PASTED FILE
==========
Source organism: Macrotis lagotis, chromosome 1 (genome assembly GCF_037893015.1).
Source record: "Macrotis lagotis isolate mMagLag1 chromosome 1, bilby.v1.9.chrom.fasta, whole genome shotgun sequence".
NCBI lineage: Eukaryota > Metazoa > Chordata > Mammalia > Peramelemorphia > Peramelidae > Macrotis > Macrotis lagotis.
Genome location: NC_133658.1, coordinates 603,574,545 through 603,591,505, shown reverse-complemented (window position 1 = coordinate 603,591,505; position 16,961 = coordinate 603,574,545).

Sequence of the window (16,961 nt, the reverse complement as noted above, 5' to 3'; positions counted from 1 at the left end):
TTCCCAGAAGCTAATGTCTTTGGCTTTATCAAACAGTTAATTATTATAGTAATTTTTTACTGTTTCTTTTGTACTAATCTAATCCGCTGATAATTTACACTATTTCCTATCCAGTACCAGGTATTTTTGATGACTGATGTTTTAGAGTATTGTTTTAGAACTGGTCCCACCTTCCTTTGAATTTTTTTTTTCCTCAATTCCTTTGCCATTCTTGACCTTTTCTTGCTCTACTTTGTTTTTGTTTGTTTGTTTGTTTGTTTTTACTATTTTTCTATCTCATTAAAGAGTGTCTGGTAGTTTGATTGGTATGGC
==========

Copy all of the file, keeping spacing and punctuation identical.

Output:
Source organism: Macrotis lagotis, chromosome 1 (genome assembly GCF_037893015.1).
Source record: "Macrotis lagotis isolate mMagLag1 chromosome 1, bilby.v1.9.chrom.fasta, whole genome shotgun sequence".
NCBI lineage: Eukaryota > Metazoa > Chordata > Mammalia > Peramelemorphia > Peramelidae > Macrotis > Macrotis lagotis.
Genome location: NC_133658.1, coordinates 603,574,545 through 603,591,505, shown reverse-complemented (window position 1 = coordinate 603,591,505; position 16,961 = coordinate 603,574,545).

Sequence of the window (16,961 nt, the reverse complement as noted above, 5' to 3'; positions counted from 1 at the left end):
TTCCCAGAAGCTAATGTCTTTGGCTTTATCAAACAGTTAATTATTATAGTAATTTTTTACTGTTTCTTTTGTACTAATCTAATCCGCTGATAATTTACACTATTTCCTATCCAGTACCAGGTATTTTTGATGACTGATGTTTTAGAGTATTGTTTTAGAACTGGTCCCACCTTCCTTTGAATTTTTTTTTTCCTCAATTCCTTTGCCATTCTTGACCTTTTCTTGCTCTACTTTGTTTTTGTTTGTTTGTTTGTTTGTTTTTACTATTTTTCTATCTCATTAAAGAGTGTCTGGTAGTTTGATTGGTATGGC